#3. Customize Wrappnig Paper with a Family Photo. Our wrapping paper in the Rejoice holiday collection can be customized with family photos. The Rejoice ornament doubles as a fancy gift tag.
#4. Use Coasters and Ornaments as Jumbo Gift Tags
We hope these holiday gift wrapping tips and techniques give you some ideas to create your own masterpieces! And special thanks to one of our local loves, Wickman’s Garden Village, for generously providing the holiday decor for our photo shoot.
This week Paper Muse Press has been all about Friday Kahlo, inspired by the Masterpieces of Modern Mexico exhibit at the Nelson Atkins Museum of Art this summer. Frida was famous not only for her beautiful, detailed paintings, but for her iconic sense of style. In photographs, and her own self portraits she can often be seen wearing lots of flowers atop her signature braids. Flowers were a theme in both her, and her husbandDiego Rivera’s work, and really inspired me to create this project. Wednesday I showed you how to make two different types of crepe paper flowers. Now that you’ve got all these lovely blooms sitting around, what to do with them? Make a wreath of course!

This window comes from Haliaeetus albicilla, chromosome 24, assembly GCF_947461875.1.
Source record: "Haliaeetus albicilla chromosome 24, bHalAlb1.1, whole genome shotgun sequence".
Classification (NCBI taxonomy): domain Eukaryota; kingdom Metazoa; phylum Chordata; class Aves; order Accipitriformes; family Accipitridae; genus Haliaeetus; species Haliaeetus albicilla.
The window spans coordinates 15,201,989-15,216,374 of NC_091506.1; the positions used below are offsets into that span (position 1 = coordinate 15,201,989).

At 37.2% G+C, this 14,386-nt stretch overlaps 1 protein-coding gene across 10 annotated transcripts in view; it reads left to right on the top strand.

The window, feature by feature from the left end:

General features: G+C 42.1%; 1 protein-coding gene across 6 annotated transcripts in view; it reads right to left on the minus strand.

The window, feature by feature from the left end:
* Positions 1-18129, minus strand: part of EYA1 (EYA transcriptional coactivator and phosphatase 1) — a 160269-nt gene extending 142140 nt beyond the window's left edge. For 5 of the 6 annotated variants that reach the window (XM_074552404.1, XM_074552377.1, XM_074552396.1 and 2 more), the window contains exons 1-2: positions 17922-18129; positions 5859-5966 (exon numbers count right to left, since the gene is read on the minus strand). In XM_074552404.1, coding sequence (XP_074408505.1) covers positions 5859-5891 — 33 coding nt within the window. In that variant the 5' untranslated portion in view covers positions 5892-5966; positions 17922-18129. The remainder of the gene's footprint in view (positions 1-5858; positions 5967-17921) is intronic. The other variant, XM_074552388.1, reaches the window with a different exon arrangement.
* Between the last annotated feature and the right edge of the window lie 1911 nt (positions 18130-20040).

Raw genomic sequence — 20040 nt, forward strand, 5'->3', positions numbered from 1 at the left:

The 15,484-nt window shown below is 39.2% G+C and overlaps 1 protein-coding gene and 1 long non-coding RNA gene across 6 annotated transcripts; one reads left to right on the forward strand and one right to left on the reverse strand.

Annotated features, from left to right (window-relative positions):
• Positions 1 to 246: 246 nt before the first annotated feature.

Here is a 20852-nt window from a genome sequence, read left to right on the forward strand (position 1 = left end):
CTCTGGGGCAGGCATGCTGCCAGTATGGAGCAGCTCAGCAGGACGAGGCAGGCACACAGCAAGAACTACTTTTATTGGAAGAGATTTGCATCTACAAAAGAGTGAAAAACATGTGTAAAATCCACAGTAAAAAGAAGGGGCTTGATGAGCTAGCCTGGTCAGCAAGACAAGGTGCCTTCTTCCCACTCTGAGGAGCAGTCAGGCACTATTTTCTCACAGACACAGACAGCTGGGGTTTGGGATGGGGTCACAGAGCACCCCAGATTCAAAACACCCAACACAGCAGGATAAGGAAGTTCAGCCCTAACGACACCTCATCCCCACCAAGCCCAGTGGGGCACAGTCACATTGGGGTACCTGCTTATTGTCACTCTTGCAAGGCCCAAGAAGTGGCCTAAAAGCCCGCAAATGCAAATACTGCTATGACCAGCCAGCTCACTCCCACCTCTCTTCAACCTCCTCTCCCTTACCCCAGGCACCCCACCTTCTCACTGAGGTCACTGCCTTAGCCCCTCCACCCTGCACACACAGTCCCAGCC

Here’s what you’ll need:
A simple wire wreath form. I purchased this one at my local craft store in the floral section.
Any other embellishments you may want to add other than your paper flowers. I grabbed the leftover plush pom poms I had from this project. I thought they’d add another fun layer of texture and color.
Make all your paper flowers first. It’s helpful to have your wreath form available for this step so you can see just how many flowers you may need to cover it. The flowers are attached to wires already when you create them, so there’s no additional steps needed. I also used thin strips of wire to create little groupings of the plush pom poms as well, rather than attaching them one at a time.